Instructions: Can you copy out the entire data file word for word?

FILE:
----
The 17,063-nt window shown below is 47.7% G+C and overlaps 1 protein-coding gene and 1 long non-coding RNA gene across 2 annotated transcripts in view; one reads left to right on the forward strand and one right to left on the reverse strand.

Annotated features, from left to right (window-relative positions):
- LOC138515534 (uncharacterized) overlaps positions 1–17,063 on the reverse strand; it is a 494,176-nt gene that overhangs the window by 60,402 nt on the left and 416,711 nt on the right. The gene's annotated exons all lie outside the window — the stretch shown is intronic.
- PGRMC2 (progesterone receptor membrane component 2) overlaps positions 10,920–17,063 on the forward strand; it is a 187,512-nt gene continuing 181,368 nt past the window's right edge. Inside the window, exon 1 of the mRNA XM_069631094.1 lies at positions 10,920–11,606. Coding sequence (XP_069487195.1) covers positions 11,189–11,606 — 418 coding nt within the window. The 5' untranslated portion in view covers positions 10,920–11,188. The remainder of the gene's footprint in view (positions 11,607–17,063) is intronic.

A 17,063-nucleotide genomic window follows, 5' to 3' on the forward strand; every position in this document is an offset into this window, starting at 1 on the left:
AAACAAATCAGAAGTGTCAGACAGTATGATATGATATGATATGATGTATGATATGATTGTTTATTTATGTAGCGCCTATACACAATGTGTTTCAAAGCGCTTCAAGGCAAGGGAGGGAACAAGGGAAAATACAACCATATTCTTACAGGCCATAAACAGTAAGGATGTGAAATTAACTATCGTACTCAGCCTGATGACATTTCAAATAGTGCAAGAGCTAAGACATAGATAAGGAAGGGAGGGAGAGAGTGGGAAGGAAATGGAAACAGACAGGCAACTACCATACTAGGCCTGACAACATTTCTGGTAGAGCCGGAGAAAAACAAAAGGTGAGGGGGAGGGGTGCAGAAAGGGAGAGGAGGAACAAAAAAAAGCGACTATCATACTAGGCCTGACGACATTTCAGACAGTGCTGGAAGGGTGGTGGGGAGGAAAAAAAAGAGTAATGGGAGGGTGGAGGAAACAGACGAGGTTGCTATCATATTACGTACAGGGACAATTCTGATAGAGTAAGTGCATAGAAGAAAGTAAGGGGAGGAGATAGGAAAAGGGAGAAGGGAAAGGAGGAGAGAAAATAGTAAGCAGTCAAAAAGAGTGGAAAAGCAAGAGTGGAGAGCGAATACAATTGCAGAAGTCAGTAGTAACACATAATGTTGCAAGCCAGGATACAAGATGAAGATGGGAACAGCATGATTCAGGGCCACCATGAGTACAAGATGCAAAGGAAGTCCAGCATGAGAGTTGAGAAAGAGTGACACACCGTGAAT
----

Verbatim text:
The 17,063-nt window shown below is 47.7% G+C and overlaps 1 protein-coding gene and 1 long non-coding RNA gene across 2 annotated transcripts in view; one reads left to right on the forward strand and one right to left on the reverse strand.

Annotated features, from left to right (window-relative positions):
- LOC138515534 (uncharacterized) overlaps positions 1–17,063 on the reverse strand; it is a 494,176-nt gene that overhangs the window by 60,402 nt on the left and 416,711 nt on the right. The gene's annotated exons all lie outside the window — the stretch shown is intronic.
- PGRMC2 (progesterone receptor membrane component 2) overlaps positions 10,920–17,063 on the forward strand; it is a 187,512-nt gene continuing 181,368 nt past the window's right edge. Inside the window, exon 1 of the mRNA XM_069631094.1 lies at positions 10,920–11,606. Coding sequence (XP_069487195.1) covers positions 11,189–11,606 — 418 coding nt within the window. The 5' untranslated portion in view covers positions 10,920–11,188. The remainder of the gene's footprint in view (positions 11,607–17,063) is intronic.

A 17,063-nucleotide genomic window follows, 5' to 3' on the forward strand; every position in this document is an offset into this window, starting at 1 on the left:
AAACAAATCAGAAGTGTCAGACAGTATGATATGATATGATATGATGTATGATATGATTGTTTATTTATGTAGCGCCTATACACAATGTGTTTCAAAGCGCTTCAAGGCAAGGGAGGGAACAAGGGAAAATACAACCATATTCTTACAGGCCATAAACAGTAAGGATGTGAAATTAACTATCGTACTCAGCCTGATGACATTTCAAATAGTGCAAGAGCTAAGACATAGATAAGGAAGGGAGGGAGAGAGTGGGAAGGAAATGGAAACAGACAGGCAACTACCATACTAGGCCTGACAACATTTCTGGTAGAGCCGGAGAAAAACAAAAGGTGAGGGGGAGGGGTGCAGAAAGGGAGAGGAGGAACAAAAAAAAGCGACTATCATACTAGGCCTGACGACATTTCAGACAGTGCTGGAAGGGTGGTGGGGAGGAAAAAAAAGAGTAATGGGAGGGTGGAGGAAACAGACGAGGTTGCTATCATATTACGTACAGGGACAATTCTGATAGAGTAAGTGCATAGAAGAAAGTAAGGGGAGGAGATAGGAAAAGGGAGAAGGGAAAGGAGGAGAGAAAATAGTAAGCAGTCAAAAAGAGTGGAAAAGCAAGAGTGGAGAGCGAATACAATTGCAGAAGTCAGTAGTAACACATAATGTTGCAAGCCAGGATACAAGATGAAGATGGGAACAGCATGATTCAGGGCCACCATGAGTACAAGATGCAAAGGAAGTCCAGCATGAGAGTTGAGAAAGAGTGACACACCGTGAAT